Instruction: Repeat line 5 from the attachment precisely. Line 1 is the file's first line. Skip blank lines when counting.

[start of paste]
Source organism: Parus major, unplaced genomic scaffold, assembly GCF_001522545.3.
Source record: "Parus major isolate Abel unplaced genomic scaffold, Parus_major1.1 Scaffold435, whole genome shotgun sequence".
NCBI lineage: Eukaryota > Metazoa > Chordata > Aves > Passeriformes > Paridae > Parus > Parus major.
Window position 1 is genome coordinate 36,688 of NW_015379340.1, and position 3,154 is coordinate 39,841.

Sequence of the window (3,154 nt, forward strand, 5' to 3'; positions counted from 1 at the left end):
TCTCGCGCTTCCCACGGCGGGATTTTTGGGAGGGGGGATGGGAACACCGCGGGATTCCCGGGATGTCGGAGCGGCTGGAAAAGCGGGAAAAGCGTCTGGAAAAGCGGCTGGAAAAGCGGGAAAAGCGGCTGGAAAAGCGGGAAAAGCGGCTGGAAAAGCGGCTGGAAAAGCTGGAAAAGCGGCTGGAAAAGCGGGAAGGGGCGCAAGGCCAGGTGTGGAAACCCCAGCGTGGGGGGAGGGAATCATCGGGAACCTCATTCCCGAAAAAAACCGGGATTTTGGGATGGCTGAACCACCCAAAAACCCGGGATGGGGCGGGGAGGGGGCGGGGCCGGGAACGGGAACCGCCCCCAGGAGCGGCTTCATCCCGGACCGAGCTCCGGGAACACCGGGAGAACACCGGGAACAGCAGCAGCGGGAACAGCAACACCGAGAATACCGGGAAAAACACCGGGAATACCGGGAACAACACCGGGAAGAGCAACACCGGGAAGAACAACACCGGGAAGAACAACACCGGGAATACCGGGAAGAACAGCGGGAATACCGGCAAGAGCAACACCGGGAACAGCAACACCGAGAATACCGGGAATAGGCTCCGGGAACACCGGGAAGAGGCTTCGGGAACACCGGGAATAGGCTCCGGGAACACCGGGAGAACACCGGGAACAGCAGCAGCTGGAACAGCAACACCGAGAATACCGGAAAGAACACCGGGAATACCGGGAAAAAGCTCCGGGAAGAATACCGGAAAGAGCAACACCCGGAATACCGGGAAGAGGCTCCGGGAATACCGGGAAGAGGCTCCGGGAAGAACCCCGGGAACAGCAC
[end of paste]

Sequence of the window (3,154 nt, forward strand, 5' to 3'; positions counted from 1 at the left end):